At one year of age 11,094 questionnaires available which had been completed by the parents. Those children who were reported as having have had a worm infestation divided into, 94% pinworms, 5% roundworms and 4% other worm infection, including a small number with multiple worm types. There was no difference between boys (0.8%) and girls (0.9%, p = 0.73) or whether the children were brought up in town or countryside (Smallest location 1.5% and largest location 1.3%, p = 0.846) and we found no association with parental education (mothers p = 0.65 and fathers p = 0.51) None of the children who later developed Type 1 diabetes had recorded a worm infestation before 1 year of age. On the other hand, only one and two children developed celiac disease and JRA, respectively. At 5 years we had questionnaire data from n = 7,445 children, of whom in total 14.5% had experienced a worm infestation. The corresponding figures for children who developed Type 1 diabetes were also 14.5%, for celiac disease 12.9% and for JRA 9.5%.

At 8 years n = 3,936 children provided questionnaire data, of whom 20.0% (n = 786) had recorded a worm infestation. The corresponding figures for children who developed type 1 diabetes were 21.3%, celiac disease 19.5% and JRA 19.0%, see S1 Table.

Very few children 3.0% (n = 476) of the total ABIS cohort (n = 16.423 had ever been prescribed drugs for worm infestation. In those who had developed Type 1 diabetes worm medication had been prescribed for 1.7% compared with 2.9% without diabetes, (p = 0.45), JRA 0% compared with 2.9% without JRA (p = 0.21), while there was a tendency that somewhat more of the children with celiac disease had been prescribed drugs 5.0% compared with 2.9% without celiac disease, (p = 0.09). Prescription of drugs against worm infestation in different ages is shown in S2 Table.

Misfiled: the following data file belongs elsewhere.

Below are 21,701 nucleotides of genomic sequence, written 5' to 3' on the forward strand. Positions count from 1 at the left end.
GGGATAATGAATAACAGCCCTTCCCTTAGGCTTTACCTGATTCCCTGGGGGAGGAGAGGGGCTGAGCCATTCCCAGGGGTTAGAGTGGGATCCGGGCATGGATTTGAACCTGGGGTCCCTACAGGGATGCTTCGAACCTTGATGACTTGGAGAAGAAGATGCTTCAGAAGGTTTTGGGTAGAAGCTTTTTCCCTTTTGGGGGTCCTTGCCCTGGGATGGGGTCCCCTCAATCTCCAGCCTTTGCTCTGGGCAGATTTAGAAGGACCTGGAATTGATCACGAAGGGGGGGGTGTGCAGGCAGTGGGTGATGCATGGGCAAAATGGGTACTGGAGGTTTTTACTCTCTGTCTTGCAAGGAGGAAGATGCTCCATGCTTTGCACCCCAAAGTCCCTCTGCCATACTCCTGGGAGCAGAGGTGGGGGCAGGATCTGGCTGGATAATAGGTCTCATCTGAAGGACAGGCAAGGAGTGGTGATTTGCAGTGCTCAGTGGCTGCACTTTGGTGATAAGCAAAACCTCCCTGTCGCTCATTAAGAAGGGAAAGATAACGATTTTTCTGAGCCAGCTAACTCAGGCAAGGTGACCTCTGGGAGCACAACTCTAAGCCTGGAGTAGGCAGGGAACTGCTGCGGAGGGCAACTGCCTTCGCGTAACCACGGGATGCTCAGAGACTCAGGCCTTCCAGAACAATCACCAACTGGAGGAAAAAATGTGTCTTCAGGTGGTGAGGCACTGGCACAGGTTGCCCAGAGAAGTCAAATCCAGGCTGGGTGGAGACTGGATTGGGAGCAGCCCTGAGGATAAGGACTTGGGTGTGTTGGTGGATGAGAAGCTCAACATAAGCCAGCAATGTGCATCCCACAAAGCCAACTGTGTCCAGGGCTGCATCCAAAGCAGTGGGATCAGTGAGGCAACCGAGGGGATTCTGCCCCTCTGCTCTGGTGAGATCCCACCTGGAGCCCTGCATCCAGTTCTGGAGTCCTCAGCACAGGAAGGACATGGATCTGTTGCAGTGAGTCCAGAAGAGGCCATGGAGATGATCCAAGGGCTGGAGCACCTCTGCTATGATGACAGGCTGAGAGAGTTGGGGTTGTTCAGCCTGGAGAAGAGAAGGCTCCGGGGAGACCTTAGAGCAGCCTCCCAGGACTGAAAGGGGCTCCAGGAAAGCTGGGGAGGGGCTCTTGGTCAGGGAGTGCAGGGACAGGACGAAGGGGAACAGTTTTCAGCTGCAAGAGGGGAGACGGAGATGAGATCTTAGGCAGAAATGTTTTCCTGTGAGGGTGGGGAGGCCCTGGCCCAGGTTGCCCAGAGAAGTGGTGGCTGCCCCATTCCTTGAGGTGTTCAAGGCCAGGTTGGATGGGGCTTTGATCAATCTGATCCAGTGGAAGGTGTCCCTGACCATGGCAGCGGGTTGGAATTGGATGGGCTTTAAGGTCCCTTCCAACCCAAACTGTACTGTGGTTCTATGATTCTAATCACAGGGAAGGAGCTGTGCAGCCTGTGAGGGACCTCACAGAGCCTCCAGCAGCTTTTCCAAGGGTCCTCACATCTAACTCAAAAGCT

Only n = 39 children reported past worm infestation at both 1 and 8 years of age and 25/39 also reported past worm infestation at 5 years of age. To date none of them have developed type I diabetes, celiac disease or JRA. Of these individuals 3/39 (7.6%) had been prescribed drugs for worm infestation. Of all potentially confounding variables considered with respect to all outcomes only gender of the child was associated with JRA and gender of the child and low paternal education were associated with coeliac disease. Association between worm infestation and outcome adjusted for potential confounding were tested. Only worm infestation at age 1 year was associated with development of RA after controlling for potentially confounding variables (S3 Table).

No clear evidence was found that prior worm infestation is a risk or protective factor for either RA or coeliac disease at any age with the exception of RA at age one year. In one year olds the odds of RA were substantially elevated in children who had experienced worm infestation (odds ratio 4.66, S3 Table. In contrast, at age 5 prior worm infestation demonstrated some evidence as a protective factor against RA (odds ratio 0.54) but this failed to reach statistical significance (p = 0.4) due to the small number of JRA cases and consequent low statistical power.